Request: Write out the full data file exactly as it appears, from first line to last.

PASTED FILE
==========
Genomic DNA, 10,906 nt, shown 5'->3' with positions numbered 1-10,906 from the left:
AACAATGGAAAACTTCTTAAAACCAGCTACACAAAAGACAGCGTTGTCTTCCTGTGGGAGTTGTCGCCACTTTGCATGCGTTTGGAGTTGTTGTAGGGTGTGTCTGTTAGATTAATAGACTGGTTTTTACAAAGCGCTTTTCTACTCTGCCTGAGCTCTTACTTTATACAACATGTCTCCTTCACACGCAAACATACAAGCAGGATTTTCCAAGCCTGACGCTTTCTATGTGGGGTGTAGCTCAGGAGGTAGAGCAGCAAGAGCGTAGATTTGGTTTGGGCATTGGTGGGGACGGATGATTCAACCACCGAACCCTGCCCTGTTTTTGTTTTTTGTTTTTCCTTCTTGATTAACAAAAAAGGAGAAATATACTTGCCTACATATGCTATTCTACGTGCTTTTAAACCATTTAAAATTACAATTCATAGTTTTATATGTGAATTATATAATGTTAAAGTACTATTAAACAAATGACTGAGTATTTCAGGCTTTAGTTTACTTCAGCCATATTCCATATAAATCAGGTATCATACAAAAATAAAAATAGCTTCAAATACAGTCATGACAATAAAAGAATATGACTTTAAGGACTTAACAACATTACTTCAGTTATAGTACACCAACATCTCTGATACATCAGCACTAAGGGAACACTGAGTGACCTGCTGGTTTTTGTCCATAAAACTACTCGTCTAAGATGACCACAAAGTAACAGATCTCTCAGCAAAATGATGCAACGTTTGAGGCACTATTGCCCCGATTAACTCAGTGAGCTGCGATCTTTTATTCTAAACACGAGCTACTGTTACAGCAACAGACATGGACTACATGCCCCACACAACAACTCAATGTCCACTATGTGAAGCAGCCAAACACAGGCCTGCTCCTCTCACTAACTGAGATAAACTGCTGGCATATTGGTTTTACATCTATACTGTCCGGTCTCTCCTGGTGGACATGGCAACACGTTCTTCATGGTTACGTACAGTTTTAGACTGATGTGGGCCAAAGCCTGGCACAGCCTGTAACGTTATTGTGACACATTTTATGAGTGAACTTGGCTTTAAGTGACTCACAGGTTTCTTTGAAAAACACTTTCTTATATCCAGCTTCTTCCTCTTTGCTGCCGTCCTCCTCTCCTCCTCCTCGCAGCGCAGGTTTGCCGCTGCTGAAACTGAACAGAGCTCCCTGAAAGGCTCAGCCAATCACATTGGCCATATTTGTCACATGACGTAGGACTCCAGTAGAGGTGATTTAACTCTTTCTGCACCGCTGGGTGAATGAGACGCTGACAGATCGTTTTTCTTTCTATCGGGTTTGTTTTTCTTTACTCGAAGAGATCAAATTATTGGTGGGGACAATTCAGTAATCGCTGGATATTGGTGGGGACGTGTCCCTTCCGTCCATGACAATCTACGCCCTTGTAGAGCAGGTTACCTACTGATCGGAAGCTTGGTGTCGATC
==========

Genomic DNA, 10,906 nt, shown 5'->3' with positions numbered 1-10,906 from the left:
AACAATGGAAAACTTCTTAAAACCAGCTACACAAAAGACAGCGTTGTCTTCCTGTGGGAGTTGTCGCCACTTTGCATGCGTTTGGAGTTGTTGTAGGGTGTGTCTGTTAGATTAATAGACTGGTTTTTACAAAGCGCTTTTCTACTCTGCCTGAGCTCTTACTTTATACAACATGTCTCCTTCACACGCAAACATACAAGCAGGATTTTCCAAGCCTGACGCTTTCTATGTGGGGTGTAGCTCAGGAGGTAGAGCAGCAAGAGCGTAGATTTGGTTTGGGCATTGGTGGGGACGGATGATTCAACCACCGAACCCTGCCCTGTTTTTGTTTTTTGTTTTTCCTTCTTGATTAACAAAAAAGGAGAAATATACTTGCCTACATATGCTATTCTACGTGCTTTTAAACCATTTAAAATTACAATTCATAGTTTTATATGTGAATTATATAATGTTAAAGTACTATTAAACAAATGACTGAGTATTTCAGGCTTTAGTTTACTTCAGCCATATTCCATATAAATCAGGTATCATACAAAAATAAAAATAGCTTCAAATACAGTCATGACAATAAAAGAATATGACTTTAAGGACTTAACAACATTACTTCAGTTATAGTACACCAACATCTCTGATACATCAGCACTAAGGGAACACTGAGTGACCTGCTGGTTTTTGTCCATAAAACTACTCGTCTAAGATGACCACAAAGTAACAGATCTCTCAGCAAAATGATGCAACGTTTGAGGCACTATTGCCCCGATTAACTCAGTGAGCTGCGATCTTTTATTCTAAACACGAGCTACTGTTACAGCAACAGACATGGACTACATGCCCCACACAACAACTCAATGTCCACTATGTGAAGCAGCCAAACACAGGCCTGCTCCTCTCACTAACTGAGATAAACTGCTGGCATATTGGTTTTACATCTATACTGTCCGGTCTCTCCTGGTGGACATGGCAACACGTTCTTCATGGTTACGTACAGTTTTAGACTGATGTGGGCCAAAGCCTGGCACAGCCTGTAACGTTATTGTGACACATTTTATGAGTGAACTTGGCTTTAAGTGACTCACAGGTTTCTTTGAAAAACACTTTCTTATATCCAGCTTCTTCCTCTTTGCTGCCGTCCTCCTCTCCTCCTCCTCGCAGCGCAGGTTTGCCGCTGCTGAAACTGAACAGAGCTCCCTGAAAGGCTCAGCCAATCACATTGGCCATATTTGTCACATGACGTAGGACTCCAGTAGAGGTGATTTAACTCTTTCTGCACCGCTGGGTGAATGAGACGCTGACAGATCGTTTTTCTTTCTATCGGGTTTGTTTTTCTTTACTCGAAGAGATCAAATTATTGGTGGGGACAATTCAGTAATCGCTGGATATTGGTGGGGACGTGTCCCTTCCGTCCATGACAATCTACGCCCTTGTAGAGCAGGTTACCTACTGATCGGAAGCTTGGTGTCGATC